Friday, July 31, 2009

700 WLW's Tracy Jones says streetcar is a "horrible" idea.

Because we all know that a former mediocre baseball player with absolutely no transit experience knows best!

On July 29, 2009; Mayor Mark Mallory was a guest on 700 WLW's "Eddie and Tracy" show where he discussed the proposed Cincinnati streetcar system. Jones gave his trademark "it's a HOORRRRIIIBBBLLEE idea" catchphrase at the end of the interview. To hear the podcast, click here. Between talking over the mayor and reminding everyone listening that he "used to be a professional baseball player," I doubt Tracy had much time to ponder the idea of the streetcar before he drew his conclusion.

It's funny. Tracy Jones, a local radio host and former mediocre MLB player, thinks the streetcar is a bad idea, yet these experts on transit issues think the streetcar would reap great economic benefit for this city:

Sorry Trace, I think I'm gonna have to go with these opinions over yours. "It is what it is" pal!

Edit: Tracy also said "8 of the 9 council people are opposed to the streetcar." That is FALSE, 8 of the 9 council members are opposed to COAST's Anti-Passenger Rail Charter Amendment!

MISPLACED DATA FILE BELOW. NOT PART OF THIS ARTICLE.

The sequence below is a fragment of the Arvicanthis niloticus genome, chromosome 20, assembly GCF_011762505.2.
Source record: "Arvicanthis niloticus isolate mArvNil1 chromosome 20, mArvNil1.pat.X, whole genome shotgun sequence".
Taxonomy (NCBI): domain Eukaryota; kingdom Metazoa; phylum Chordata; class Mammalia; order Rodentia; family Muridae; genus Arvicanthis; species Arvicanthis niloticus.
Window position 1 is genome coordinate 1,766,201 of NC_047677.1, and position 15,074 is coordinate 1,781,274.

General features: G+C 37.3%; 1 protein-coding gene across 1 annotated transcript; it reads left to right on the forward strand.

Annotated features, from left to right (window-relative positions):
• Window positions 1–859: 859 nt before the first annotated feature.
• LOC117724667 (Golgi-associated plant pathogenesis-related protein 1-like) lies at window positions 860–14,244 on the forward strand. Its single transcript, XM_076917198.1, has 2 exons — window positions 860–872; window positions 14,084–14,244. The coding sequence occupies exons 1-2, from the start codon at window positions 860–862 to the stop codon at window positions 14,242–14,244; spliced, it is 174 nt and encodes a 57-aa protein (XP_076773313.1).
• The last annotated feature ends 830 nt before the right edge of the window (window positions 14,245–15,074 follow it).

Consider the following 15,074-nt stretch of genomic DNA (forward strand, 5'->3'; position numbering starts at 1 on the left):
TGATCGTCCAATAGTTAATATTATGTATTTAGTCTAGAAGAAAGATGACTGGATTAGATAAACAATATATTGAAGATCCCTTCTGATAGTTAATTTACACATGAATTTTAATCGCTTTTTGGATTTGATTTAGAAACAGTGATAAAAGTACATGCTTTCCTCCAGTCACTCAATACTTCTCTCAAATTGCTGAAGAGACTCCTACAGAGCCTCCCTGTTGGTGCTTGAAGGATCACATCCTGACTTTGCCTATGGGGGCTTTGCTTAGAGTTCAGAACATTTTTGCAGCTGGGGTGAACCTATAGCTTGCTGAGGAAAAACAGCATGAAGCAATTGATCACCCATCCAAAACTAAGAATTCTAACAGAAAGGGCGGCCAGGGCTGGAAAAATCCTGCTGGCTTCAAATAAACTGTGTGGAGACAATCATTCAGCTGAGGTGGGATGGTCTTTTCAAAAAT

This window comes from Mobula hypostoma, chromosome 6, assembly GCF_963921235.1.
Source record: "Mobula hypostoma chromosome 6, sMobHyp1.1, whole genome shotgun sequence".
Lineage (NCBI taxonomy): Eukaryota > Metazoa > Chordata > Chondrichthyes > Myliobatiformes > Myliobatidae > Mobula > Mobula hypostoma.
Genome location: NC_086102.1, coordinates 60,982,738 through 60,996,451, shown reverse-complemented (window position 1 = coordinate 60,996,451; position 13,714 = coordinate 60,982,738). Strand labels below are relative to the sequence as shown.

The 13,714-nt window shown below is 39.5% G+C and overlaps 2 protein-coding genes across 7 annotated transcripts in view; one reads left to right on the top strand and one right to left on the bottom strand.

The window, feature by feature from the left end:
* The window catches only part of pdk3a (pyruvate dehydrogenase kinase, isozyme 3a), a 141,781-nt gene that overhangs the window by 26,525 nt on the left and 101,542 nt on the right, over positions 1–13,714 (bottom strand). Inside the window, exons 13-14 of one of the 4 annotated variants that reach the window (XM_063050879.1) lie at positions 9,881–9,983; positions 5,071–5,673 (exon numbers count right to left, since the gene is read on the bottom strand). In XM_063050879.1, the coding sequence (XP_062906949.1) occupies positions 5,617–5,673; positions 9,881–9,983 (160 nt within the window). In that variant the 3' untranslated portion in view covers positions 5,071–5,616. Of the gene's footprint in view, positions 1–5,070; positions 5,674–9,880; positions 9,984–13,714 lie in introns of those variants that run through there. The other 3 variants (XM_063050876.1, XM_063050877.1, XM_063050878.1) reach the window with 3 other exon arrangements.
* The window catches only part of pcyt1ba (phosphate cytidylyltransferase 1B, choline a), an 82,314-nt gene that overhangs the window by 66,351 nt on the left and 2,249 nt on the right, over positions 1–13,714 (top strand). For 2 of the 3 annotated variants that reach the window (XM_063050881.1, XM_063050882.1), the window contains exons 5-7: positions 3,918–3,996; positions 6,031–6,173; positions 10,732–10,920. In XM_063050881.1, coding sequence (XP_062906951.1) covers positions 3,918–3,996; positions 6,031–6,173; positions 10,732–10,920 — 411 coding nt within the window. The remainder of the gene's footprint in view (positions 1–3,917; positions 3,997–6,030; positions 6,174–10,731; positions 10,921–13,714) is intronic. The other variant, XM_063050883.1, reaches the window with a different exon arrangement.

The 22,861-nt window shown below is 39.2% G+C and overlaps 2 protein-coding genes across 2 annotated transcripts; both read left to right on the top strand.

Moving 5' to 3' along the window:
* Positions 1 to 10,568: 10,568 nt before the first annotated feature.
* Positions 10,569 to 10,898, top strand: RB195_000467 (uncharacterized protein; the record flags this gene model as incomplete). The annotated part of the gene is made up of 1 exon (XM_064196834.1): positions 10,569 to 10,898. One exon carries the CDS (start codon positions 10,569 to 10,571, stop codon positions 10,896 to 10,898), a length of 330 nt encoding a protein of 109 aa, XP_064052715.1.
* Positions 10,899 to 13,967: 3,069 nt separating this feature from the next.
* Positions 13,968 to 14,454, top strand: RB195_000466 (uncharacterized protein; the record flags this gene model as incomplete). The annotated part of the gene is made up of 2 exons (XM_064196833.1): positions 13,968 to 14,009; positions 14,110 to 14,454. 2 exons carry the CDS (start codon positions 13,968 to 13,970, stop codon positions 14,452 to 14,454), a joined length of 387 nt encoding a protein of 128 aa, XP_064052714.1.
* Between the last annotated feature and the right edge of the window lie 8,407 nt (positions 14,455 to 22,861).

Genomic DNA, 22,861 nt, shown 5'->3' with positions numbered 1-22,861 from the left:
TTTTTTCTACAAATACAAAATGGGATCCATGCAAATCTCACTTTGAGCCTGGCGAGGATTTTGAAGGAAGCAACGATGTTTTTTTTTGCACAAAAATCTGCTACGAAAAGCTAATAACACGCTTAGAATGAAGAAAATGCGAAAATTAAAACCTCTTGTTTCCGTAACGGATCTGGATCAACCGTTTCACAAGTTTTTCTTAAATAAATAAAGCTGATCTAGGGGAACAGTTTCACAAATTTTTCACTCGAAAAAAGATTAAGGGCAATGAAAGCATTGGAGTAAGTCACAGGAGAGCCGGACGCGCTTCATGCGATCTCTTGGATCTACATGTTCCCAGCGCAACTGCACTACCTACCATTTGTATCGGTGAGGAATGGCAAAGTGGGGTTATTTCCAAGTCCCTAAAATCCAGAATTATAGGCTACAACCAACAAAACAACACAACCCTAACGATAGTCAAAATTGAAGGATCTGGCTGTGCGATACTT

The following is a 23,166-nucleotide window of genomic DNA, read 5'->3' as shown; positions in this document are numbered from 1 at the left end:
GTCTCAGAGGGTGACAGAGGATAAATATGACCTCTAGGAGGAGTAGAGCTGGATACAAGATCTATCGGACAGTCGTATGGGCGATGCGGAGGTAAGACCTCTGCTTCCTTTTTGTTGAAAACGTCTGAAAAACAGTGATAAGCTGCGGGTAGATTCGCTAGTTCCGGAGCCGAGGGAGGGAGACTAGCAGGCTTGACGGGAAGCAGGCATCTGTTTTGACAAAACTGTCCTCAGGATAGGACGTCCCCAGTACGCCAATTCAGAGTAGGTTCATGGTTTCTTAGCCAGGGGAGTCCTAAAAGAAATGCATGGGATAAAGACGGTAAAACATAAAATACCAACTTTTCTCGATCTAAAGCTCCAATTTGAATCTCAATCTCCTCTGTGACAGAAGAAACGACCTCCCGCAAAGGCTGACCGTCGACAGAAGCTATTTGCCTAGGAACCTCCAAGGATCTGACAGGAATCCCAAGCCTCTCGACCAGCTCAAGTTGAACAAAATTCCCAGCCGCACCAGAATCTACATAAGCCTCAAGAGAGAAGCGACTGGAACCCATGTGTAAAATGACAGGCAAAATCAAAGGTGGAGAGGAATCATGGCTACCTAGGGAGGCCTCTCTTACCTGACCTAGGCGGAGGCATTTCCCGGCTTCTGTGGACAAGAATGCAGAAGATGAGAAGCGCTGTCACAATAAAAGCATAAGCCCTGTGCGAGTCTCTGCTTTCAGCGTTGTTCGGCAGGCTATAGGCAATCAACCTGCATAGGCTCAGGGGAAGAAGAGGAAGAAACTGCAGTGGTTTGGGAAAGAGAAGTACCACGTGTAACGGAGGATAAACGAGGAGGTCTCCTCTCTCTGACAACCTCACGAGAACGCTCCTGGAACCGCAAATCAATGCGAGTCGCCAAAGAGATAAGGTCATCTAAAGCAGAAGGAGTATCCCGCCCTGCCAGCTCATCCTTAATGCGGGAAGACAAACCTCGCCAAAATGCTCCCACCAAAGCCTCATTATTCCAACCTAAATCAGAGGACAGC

Portland Voted on Passenger Rail Transportation

Why aren't we?

In a recent post to their blog, COAST tries to make it seem like they're all the sudden "pro streetcar" and really just about "demanding a vote." However, just read a few posts below on their site and and you can see their true feelings and their immature anti-streetcar propaganda campaign (complete with pictures of a scantily clad Xenia Warrior Princess using a sword to kill a streetcar). 

It's true, the citizens and taxpayers of Portland, Oregon voted on the construction and subsequent expansion of their rail transit systems. Why? Because those projects required the raising of additional taxes. Will the construction of a Cincinnati Streetcar system require the raising of your taxes or will you even be taxed for it's construction? NO! If it was going to require a raise in taxes, the motion to construct such a system would be put forth the voters. The streetcar system will be paid for by capital funds (these funds can not be reallocated into the general budget to make up for the city's current deficit), private donations and federal stimulus dollars (if passed up, these dollars will go to other city's, not back to the citizens of Cincinnati). That's why this issue is not being placed on the ballot, because your tax dollars are not being touched to fund it.

COAST wants to claim that their charter amendment wouldn't "block" transit, it would "enable" it. Nothing could be further from the truth! The generally worded anti-passenger rail amendment would require any rail project in the city limits to be voted on in a taxpayer funded city election. That means, any project that would come forward would be delayed for months while a vote at taxpayer's expense was organized.